RIO DE JANEIRO (Reuters) - Dozens of supporters of Brazilian team Botafogo invaded the club's training centre in Rio de Janeiro on Wednesday to protest against the club's poor run of form.

Local police were called to the Espaco Lonier facility in the west side of the city and images posted by organised supporter groups on social media showed people storming into the club's medical offices and remonstrating with several players and officials.

Botafogo are yet to issue a statement and the police have not reported any arrests.

The supporters' anger follows a series of bad results for Botafogo, who have lost four consecutive games in Brazil's Serie A.

They are in the relegation zone, with 12 points from 11 matches.

Botafogo supplied many of the big-name players to Brazil's World Cup winning teams of 1958, 1962 and 1970, suc

Football: Soccer-Fans invade Botafogo’s training complex in protest against poor form

RIO DE JANEIRO (Reuters) – Dozens of supporters of Brazilian team Botafogo invaded the club’s training centre in Rio de Janeiro on Wednesday to protest against the club’s poor run of form.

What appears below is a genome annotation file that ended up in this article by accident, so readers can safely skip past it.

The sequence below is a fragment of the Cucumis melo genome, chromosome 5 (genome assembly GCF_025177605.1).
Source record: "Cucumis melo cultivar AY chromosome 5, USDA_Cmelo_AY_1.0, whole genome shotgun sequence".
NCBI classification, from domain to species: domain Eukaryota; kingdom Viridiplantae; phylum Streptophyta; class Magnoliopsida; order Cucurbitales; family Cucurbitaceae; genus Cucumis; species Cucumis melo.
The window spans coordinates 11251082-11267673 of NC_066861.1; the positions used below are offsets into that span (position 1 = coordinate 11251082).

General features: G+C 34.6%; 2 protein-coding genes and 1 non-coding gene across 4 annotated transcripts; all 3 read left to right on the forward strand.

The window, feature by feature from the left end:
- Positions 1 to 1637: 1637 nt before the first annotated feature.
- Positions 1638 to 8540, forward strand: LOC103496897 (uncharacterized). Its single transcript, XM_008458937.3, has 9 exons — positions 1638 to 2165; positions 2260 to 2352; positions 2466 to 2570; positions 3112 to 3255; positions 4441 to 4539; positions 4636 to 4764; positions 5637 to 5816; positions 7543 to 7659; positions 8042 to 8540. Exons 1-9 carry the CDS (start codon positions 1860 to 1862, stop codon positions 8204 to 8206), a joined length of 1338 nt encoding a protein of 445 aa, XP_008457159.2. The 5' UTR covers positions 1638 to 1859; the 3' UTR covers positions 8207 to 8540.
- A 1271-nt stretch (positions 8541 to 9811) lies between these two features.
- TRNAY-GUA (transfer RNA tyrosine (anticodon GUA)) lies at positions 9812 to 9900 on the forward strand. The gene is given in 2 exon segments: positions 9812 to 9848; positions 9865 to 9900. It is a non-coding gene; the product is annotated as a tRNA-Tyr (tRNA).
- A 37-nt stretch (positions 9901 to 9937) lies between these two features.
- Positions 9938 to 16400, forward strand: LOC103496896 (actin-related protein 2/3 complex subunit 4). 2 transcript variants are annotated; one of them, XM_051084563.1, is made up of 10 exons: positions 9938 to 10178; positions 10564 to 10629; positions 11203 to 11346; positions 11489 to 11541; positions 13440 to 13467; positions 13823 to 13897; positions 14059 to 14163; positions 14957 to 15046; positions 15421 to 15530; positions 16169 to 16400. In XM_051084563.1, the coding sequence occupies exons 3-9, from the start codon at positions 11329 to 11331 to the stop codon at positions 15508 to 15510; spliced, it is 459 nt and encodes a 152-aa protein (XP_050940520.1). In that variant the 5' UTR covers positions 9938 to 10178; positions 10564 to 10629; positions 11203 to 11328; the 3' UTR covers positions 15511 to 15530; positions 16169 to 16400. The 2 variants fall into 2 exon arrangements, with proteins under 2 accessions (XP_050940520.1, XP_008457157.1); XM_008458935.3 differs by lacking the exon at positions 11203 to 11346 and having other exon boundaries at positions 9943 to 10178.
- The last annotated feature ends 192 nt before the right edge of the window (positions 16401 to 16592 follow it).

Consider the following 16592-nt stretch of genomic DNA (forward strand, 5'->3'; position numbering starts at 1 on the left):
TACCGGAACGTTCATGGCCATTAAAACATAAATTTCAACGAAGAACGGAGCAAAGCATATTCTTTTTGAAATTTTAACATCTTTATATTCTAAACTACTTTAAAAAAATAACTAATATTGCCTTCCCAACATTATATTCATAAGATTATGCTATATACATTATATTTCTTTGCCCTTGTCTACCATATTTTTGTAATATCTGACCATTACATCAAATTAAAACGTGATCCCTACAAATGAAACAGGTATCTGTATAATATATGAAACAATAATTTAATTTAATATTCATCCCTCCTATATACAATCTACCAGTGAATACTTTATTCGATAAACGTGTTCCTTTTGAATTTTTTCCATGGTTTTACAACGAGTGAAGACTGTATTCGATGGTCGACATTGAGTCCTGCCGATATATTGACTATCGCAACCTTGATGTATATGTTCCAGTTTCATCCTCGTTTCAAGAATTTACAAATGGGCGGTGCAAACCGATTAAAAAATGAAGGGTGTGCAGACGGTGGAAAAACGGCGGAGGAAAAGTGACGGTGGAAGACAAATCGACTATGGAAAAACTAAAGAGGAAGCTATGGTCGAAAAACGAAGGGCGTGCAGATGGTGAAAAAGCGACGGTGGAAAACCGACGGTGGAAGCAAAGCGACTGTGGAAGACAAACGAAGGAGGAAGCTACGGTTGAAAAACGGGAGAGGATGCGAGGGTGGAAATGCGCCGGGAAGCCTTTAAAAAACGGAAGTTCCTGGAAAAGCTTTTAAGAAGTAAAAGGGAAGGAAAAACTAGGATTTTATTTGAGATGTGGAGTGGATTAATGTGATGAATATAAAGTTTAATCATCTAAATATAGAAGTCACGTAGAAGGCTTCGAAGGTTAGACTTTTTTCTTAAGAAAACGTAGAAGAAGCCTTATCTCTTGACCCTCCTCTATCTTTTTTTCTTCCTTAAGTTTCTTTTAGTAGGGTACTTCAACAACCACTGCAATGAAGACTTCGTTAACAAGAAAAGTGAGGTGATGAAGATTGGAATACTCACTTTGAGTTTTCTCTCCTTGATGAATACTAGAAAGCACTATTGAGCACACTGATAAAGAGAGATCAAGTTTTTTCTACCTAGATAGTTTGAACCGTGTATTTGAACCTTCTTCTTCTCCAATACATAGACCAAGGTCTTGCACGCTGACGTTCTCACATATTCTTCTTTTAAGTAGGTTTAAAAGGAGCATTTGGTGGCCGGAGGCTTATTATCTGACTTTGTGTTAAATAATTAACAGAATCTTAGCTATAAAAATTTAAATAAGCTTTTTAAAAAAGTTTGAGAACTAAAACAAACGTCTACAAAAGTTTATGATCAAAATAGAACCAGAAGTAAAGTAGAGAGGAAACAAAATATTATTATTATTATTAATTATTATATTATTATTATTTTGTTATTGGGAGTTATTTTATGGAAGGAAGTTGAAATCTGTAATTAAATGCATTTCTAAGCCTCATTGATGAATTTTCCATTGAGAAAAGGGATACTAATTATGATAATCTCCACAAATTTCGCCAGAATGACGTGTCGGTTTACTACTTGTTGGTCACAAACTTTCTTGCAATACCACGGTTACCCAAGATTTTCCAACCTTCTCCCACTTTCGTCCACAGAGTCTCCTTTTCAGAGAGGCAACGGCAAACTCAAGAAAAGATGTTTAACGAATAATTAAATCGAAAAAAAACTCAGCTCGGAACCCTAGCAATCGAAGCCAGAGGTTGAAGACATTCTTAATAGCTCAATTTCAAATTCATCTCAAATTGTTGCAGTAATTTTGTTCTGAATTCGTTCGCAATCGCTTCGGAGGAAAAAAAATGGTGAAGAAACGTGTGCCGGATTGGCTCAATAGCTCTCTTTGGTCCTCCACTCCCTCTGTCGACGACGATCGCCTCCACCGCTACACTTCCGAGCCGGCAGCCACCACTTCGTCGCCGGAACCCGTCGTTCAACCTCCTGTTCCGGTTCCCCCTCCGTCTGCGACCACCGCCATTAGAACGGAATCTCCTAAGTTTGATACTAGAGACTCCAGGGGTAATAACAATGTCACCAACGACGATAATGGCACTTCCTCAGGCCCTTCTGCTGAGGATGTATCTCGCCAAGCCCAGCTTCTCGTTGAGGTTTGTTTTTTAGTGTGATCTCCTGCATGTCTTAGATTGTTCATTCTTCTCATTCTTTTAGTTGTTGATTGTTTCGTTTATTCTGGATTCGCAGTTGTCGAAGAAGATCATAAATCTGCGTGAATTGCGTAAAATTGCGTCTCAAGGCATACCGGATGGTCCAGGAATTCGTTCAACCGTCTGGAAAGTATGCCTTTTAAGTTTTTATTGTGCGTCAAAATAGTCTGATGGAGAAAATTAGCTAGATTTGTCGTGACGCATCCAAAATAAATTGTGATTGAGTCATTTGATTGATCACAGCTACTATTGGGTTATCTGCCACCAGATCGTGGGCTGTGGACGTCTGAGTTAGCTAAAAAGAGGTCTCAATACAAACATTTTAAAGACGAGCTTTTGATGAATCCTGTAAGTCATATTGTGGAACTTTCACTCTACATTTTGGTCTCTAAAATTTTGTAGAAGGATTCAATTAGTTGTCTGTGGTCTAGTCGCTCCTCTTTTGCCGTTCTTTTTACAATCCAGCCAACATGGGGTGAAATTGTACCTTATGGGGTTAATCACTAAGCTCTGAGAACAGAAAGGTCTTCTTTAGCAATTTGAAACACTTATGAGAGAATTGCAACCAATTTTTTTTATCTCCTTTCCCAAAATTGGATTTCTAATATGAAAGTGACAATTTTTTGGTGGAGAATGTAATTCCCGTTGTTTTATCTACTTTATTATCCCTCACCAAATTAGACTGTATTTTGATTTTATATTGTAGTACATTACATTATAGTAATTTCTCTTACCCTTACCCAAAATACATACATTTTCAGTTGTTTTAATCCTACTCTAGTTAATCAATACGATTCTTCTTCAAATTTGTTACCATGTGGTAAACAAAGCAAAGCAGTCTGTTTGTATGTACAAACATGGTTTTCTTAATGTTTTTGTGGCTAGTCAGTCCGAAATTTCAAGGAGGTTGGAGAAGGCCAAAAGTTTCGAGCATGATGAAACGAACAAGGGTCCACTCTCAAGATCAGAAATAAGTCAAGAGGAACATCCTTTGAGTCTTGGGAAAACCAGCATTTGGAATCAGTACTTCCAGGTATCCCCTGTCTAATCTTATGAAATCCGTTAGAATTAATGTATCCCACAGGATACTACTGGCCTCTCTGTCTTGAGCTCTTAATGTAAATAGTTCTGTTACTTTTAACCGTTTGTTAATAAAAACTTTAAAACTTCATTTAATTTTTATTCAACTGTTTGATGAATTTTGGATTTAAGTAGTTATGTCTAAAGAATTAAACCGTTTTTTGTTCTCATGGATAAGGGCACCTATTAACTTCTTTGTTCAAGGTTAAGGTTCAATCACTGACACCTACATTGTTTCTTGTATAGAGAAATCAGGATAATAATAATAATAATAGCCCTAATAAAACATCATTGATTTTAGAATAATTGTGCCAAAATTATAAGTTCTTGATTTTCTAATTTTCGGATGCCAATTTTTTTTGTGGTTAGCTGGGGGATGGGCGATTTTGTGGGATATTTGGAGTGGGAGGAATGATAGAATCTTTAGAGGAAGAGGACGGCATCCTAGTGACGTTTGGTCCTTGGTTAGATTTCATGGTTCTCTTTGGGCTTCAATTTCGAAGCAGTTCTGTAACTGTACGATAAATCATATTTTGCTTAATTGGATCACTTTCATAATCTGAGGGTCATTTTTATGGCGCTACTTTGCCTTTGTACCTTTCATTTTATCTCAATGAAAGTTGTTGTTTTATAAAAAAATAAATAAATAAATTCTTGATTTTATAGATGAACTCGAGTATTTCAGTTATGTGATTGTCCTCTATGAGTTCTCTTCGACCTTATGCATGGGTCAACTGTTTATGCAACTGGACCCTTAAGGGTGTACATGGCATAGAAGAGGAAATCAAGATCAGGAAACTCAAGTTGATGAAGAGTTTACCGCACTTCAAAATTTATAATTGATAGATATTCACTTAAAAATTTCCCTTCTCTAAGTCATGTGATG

Local police were called to the Espaco Lonier facility in the west side of the city and images posted by organised supporter groups on social media showed people storming into the club’s medical offices and remonstrating with several players and officials.

Botafogo are yet to issue a statement and the police have not reported any arrests.

The supporters’ anger follows a series of bad results for Botafogo, who have lost four consecutive games in Brazil’s Serie A.

They are in the relegation zone, with 12 points from 11 matches.

Botafogo supplied many of the big-name players to Brazil’s World Cup winning teams of 1958, 1962 and 1970, such as Garrincha, Jairzinho, Didi, Gerson, Mario Zagallo and Nilton Santos, after whom their stadium is named.

However, they have faced serious financial trouble and have been relegated to Brazil’s Serie B three times in the last 20 years.

In January Botafogo’s board voted to abandon their traditional model of being a social club and sold 90% of their shares to U.S. businessman John Textor, owner of Premier League Crystal Palace.

He became a celebrity among soccer fans following his arrival at Botafogo, but the mood among the club’s fanbase has recently turned sour.

(Reporting by Fernando Kallas; Editing by Toby Davis)



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